‘Where I am now, of course,’ said Alice.
‘Not you!’ Tweedledee retorted contemptuously. ‘You’d be nowhere. Why, you’re only a sort of thing in his dream!’
‘If that there King was to wake,’ added Tweedledum, ‘you’d go out – bang! – just like a candle!’
‘I shouldn’t!’ Alice exclaimed indignantly. ‘Besides, if I’m only a sort of thing in his dream, what are you, I should like to know?’
‘Ditto’ said Tweedledum.
‘Ditto, ditto’ cried Tweedledee.
He shouted this so loud that Alice couldn’t help saying ‘Hush! You’ll be waking him, I’m afraid, if you make so much noise.’
‘Well, it no use your talking about waking him,’ said Tweedledum, ‘when you’re only one of the things in his dream. You know very well you’re not real.’
‘I am real!’ said Alice, and began to cry.
‘You won’t make yourself a bit realler by crying,’ Tweedledee remarked: ‘there’s nothing to cry about.’
‘If I wasn’t real,’ Alice said – halflaughing through her tears, it all seemed so ridiculous – ‘I shouldn’t be able to cry.’
‘I hope you don’t suppose those are real tears?’ Tweedledum interrupted in a tone of great contempt.
‘I know they’re talking nonsense,’ Alice thought to herself: ‘and it’s foolish to cry about it.’ So she brushed away her tears, and went on, as cheerfully as she could. ‘At any rate I’d better be getting out of the wood, for really it’s coming on very dark. Do you think it’s going to rain?’
Tweedledum spread a large umbrella over himself and his brother, and looked up into it. ‘No, I don’t think it is,’ he said: ‘at least – not under here. Nohow.’
‘But it may rain outside?’
‘It may – if it chooses,’ said Tweedledee: ‘we’ve no objection. Contrariwise.’
‘Selfish things!’ thought Alice, and she was just going to say ‘Goodnight’ and leave them, when Tweedledum sprang out from under the umbrella and seized her by the wrist.
‘Do you see that?’ he said, in a voice choking with passion, and his eyes grew large and yellow all in a moment, as he pointed with a trembling finger at a small white thing lying under the tree.
‘It’s only a rattle,’ Alice said, after a careful examination of the little white thing. ‘Not a rattle snake, you know,’ she added hastily, thinking that he was frightened: ‘only an old rattle – quite old and broken.’
‘I knew it was!’ cried Tweedledum, beginning to stamp about wildly and tear his hair. ‘It’s spoilt, of course!’ Here he looked at Tweedledee, who immediately sat down on the ground, and tried to hide himself under the umbrella.
Alice laid her hand upon his arm, and said in a soothing tone, ‘You needn’t be so angry about an old rattle.’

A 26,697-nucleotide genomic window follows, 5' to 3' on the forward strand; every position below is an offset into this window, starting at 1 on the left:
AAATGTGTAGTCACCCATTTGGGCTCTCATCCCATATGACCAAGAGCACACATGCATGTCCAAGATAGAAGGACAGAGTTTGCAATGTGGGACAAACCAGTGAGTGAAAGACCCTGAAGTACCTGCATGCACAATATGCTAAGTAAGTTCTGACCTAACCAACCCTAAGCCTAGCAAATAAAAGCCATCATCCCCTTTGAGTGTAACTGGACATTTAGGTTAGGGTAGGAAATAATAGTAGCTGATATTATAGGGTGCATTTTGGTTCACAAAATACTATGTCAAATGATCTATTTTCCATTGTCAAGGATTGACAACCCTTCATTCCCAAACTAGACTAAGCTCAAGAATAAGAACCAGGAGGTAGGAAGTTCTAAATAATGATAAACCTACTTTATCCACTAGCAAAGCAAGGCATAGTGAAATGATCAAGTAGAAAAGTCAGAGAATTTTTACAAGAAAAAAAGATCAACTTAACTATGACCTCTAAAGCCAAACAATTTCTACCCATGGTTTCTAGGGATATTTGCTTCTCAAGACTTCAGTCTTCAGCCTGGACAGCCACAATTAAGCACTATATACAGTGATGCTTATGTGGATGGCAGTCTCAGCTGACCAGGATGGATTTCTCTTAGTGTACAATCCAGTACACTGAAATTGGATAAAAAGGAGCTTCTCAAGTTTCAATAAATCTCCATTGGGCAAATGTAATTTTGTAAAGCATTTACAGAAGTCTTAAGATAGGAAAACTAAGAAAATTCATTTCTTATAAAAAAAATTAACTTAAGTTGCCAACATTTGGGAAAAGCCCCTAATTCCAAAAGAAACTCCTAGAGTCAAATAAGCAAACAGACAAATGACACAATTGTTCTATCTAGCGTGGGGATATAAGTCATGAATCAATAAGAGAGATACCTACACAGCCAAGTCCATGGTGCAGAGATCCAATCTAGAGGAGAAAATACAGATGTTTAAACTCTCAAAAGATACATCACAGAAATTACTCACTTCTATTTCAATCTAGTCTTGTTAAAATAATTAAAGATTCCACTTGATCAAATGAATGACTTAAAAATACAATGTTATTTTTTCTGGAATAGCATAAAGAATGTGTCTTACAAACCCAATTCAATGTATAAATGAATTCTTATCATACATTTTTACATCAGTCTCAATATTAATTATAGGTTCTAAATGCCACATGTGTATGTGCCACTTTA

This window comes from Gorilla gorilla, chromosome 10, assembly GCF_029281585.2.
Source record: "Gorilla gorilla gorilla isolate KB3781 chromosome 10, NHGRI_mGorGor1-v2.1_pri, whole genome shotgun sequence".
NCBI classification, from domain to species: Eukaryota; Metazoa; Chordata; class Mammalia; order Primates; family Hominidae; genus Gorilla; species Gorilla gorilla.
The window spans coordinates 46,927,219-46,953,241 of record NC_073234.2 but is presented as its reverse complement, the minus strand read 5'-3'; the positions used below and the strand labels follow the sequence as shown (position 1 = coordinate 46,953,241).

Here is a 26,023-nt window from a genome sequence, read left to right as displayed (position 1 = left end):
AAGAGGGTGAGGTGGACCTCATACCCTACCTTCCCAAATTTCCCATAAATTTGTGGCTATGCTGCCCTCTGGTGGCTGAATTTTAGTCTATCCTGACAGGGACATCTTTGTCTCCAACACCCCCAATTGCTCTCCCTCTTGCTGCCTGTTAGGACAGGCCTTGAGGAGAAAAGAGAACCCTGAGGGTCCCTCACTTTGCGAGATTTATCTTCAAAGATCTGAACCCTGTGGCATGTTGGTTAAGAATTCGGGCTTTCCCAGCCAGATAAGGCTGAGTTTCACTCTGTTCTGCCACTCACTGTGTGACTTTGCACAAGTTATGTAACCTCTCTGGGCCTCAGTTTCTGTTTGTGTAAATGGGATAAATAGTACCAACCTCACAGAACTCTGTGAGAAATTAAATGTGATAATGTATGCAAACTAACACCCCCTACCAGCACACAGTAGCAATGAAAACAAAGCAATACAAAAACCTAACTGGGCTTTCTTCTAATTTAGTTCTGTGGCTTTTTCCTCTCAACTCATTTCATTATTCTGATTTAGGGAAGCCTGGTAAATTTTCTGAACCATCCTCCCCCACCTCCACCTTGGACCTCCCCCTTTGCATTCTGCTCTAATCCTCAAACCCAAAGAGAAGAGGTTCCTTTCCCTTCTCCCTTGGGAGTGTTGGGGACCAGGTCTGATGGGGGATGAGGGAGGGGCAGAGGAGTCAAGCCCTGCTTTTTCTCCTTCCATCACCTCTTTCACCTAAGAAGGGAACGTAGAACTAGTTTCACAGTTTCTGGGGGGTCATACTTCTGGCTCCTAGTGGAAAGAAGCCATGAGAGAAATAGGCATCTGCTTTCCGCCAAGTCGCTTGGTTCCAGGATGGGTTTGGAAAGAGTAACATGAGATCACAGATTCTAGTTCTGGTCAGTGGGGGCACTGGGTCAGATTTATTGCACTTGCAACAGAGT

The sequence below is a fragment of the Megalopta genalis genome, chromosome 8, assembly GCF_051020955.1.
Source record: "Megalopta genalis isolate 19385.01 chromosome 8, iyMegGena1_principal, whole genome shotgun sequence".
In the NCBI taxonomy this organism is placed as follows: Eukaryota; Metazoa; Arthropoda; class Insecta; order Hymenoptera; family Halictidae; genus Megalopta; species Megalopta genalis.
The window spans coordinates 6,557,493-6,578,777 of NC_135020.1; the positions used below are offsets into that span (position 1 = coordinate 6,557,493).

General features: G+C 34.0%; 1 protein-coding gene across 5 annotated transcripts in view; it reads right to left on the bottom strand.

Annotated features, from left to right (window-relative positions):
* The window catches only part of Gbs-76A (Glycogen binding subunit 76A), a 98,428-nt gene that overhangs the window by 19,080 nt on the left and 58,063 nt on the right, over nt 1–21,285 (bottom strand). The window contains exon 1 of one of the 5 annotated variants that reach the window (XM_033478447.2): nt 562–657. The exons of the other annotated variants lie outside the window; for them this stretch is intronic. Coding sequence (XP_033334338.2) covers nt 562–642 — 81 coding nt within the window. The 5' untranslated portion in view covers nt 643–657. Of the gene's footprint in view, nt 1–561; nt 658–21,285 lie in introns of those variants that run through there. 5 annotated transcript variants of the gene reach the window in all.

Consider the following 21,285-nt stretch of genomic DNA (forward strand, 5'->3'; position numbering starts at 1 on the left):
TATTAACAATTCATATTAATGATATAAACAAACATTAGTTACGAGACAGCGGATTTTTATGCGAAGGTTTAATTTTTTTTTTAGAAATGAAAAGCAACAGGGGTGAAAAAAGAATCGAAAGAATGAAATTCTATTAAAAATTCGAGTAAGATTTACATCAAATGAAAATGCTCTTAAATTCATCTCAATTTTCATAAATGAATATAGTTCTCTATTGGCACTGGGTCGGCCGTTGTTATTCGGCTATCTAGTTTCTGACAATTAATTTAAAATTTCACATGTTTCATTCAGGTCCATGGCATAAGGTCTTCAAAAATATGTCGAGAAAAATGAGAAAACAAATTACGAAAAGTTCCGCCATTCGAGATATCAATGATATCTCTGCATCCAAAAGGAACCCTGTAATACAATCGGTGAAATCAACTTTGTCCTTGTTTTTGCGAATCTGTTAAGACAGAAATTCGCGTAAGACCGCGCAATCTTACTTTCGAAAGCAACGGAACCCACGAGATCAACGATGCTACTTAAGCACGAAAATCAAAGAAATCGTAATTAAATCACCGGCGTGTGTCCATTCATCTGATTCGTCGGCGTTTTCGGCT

‘But it isn’t old!’ Tweedledum cried, in a greater fury than ever. ‘It’s new, I tell you – I bought it yesterday – my nice NEW RATTLE!’ and his voice rose to a perfect scream.
All this time Tweedledee was trying his best to fold up the umbrella, with himself in it: which was such an extraordinary thing to do, that it quite took off Alice’s attention from the angry brother. But he couldn’t quite succeed, and it ended in his rolling over, bundled up in the umbrella, with only his head out: and there he lay, opening and shutting his mouth and his large eyes – ‘looking more like a fish than anything else,’ Alice thought.
‘Of course you agree to have a battle?’ Tweedledum said in a calmer tone.
‘I suppose so,’ the other sulkily replied, as he crawled out of the umbrella: ‘only she must help us to dress up, you know.’
So the two brothers went off handinhand into the wood, and returned in a minute with their arms full of things – such as bolsters, blankets, hearthrugs, tablecloths, dishcovers and coalscuttles. ‘I hope you’re a good hand at pinning and tying strings?’ Tweedledum remarked. ‘Every one of these things has got to go on, somehow or other.’
Alice said afterwards she had never seen such a fuss made about anything in all her life – the way those two bustled about – and the quantity of things they put on – and the trouble they gave her in tying strings and fastening buttons – ‘Really they’ll be more like bundles of old clothes than anything else, by the time they’re ready!’ she said to herself, as she arranged a bolster round the neck of Tweedledee, ‘to keep his head from being cut off,’ as he said.
‘You know,’ he added very gravely, ‘it’s one of the most serious things that can possibly happen to one in a battle – to get one’s head cut off.’
Alice laughed loud: but she managed to turn it into a cough, for fear of hurting his feelings.
‘Do I look very pale?’ said Tweedledum, coming up to have his helmet tied on. (He called it a helmet, though it certainly looked much more like a saucepan.)
‘Well – yes – a little,’ Alice replied gently.
‘I’m very brave generally,’ he went on in a low voice: ‘only today I happen to have a headache.’
‘And I’ve got a toothache!’ said Tweedledee, who had overheard the remark. ‘I’m far worse off than you!’